Bike Hack: The Little Green Signs

A “little green sign” for Route 23

Source: By Fwgoebel – Own work, CC BY 3.0, https://commons.wikimedia.org/w/index.php?curid=10054106

Have you ever been driving (or biking) along somewhere in New York State and wondered about the little green signs that you keep seeing over and over on the side of the road? These little signs are actually reference markers put up by the NYS Department of Transportation after the Highway Safety Act of 1966 required that “each state shall have a highway safety program….(that) shall include, but not be limited to, provisions for….surveillance of traffic for detection and correction of high or potentially high accident locations”.

In short, in a pre-computer and pre-GPS world, each state needed to figure out their own way to reference every segment of state-owned roadway for traffic, maintenance and crash reporting purposes.

And, of course, New York State being what it is, came up with an ingeniously confusing, complicated, yet workable solution, which culminated in these little green signs that show an almost nonsensical jumble of numbers and letters.

But these signs are a great resource if you are ever lost on your bike and you need to figure out what road you are on. The top row of these signs is (almost) always the route number for the state road on which you are traveling. So in the absence of other signage, these little green markers can at least help you figure out what road you are on. On most 2 lane roads, they are every 0.2 mile, so you don’t have to bike far to figure it out. If you are riding on a 4-lane road, you’ll see them every 0.1 mile.

If you are interested in the real nitty-gritty about how these little green signs work, check out the NYSDOT Reference Marker Manual. It’s fascinating. It will make you appreciate the lengths that people had to go to to code highway segments before computers and GPS could just assign everything a coordinate.

And keep in mind, you will only see these signs in New York State. Other states have their own signs, which may or may not make sense.

Riding a bike to Montauk!

Gotham Bike Tours MontaukHave you ever wanted to do that one “big ride” to challenge yourself? Riding my bike to Montauk from my apartment in Brooklyn was the first time I had ever dared to ride more than 100 miles in one day. It was 1998. I was only 23 years old. I had just finished college. I had started a new job…and I decided to train all summer to meet this goal.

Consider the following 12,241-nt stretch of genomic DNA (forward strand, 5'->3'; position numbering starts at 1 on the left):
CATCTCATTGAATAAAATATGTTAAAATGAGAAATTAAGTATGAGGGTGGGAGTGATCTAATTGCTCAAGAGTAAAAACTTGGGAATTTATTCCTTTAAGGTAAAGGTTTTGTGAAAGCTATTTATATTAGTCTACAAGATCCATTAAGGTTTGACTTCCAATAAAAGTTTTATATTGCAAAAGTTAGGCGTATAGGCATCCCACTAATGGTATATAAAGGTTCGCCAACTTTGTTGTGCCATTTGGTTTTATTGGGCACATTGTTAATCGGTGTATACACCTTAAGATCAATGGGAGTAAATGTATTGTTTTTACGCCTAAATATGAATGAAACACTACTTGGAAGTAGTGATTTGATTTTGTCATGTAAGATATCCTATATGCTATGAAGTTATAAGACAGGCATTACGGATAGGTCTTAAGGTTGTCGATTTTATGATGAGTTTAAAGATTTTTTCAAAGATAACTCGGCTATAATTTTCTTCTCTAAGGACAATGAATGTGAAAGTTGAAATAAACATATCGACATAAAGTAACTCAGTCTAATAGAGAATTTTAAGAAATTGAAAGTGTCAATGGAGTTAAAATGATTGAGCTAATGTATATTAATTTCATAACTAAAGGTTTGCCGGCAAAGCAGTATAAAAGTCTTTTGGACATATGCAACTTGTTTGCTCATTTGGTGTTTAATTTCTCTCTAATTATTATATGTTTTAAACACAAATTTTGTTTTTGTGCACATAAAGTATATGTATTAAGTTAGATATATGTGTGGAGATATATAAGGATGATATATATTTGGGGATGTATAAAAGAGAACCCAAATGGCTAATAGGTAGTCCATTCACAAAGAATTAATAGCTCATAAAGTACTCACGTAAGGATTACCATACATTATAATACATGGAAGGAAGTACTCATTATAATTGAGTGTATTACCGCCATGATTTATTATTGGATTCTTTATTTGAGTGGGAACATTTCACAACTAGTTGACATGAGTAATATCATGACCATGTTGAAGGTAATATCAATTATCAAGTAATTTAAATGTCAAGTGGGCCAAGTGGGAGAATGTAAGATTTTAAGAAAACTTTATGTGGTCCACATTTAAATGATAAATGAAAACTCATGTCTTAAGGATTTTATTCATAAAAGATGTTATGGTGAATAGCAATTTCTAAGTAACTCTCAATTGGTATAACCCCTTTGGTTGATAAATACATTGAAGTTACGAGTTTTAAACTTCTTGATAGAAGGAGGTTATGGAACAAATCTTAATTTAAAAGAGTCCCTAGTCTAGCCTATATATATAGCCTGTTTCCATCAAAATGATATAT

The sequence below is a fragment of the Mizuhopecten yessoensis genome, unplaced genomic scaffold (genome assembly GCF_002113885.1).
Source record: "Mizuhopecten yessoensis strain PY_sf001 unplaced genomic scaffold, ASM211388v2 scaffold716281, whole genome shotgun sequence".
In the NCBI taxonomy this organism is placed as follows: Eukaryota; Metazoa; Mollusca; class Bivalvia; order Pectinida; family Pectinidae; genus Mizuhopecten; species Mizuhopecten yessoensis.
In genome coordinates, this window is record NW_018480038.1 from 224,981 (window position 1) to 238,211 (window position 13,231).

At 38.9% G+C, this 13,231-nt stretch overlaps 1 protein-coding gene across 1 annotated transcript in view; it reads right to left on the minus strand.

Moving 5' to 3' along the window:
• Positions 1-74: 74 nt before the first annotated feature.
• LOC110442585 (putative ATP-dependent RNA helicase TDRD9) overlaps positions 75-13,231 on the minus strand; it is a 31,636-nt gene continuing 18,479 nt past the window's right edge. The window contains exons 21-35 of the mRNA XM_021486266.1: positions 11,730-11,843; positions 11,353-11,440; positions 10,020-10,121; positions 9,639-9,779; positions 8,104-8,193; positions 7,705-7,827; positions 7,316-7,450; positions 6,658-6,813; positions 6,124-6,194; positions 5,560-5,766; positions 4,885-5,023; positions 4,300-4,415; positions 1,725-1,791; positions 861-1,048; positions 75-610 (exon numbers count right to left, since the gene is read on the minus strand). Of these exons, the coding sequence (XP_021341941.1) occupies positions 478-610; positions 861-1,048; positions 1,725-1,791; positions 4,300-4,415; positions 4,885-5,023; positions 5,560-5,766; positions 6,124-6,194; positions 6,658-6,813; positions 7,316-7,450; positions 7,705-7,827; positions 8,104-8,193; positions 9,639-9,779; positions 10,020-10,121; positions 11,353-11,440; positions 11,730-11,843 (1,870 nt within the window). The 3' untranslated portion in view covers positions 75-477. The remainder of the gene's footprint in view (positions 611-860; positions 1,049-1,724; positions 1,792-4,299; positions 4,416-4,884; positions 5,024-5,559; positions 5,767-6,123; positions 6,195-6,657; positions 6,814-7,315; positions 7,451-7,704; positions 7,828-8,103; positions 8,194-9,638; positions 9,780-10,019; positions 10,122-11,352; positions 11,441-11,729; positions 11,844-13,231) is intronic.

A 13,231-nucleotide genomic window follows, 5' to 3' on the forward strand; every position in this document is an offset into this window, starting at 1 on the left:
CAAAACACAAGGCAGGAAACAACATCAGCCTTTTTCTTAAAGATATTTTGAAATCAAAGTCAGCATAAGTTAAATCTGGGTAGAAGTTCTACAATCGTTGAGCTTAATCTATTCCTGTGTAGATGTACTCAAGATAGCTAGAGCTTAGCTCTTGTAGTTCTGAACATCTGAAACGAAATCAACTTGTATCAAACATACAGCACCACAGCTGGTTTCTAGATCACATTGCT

I wanted to do this ride one-way…and take the LIRR back home when I was done.  Back then, you couldn’t bring your bike on the LIRR Montauk branch before Labor Day. So I waited until the week after. I remember going to the Hagstrom Map Store on 43rd Street and 6th Avenue to buy all the maps I would need to plan my journey. The ride would be about 115 miles long…if I didn’t  get lost. I spent a ton of time trying to figure out what roads to ride, how to do this, etc. But I couldn’t wait! I had only been to Montauk as a kid with my parents. Now I was ready to go there on my own…on a bike!

The ride exceeded my expectations. And when I saw that lighthouse at the end of the ride it blew me away. I went down to the rocky beach below the lighthouse and I saw about a dozen fisherman casting their lines out into the surf. One guy was holding a huge fish he had just caught. I wondered if his feeling of accomplishment was similar to mine. I had caught a huge prize of my own…riding to Montauk!

Since that first ride, I have ridden to Montauk many times. Each time I learned a little more. I discovered how to use the trains effectively to do different kinds of rides. I learned where to camp. Where to get a good dinner. And were the best scenery was.

Three years ago I decided to put all of this knowledge into the first bike tour we ever offered at Gotham Bicycle Tours: Our Montauk and Eastern Long Island bike tour. It’s all the highlights of my many bike trips to Montauk condensed into a weekend that you can experience. Since not everyone wants to ride a hundred-plus miles, we have several different routes to choose from between 16 and 60 miles…each one designed to give you a feeling of accomplishment when you reach THE END!  And forget about pouring over paper maps!  We have all the routes figured out for you, and you can get turn-by-turn navigation from a GPS app on your smartphone.  Doing a bike overnight to Montauk and the Hamptons has gotten easier than ever!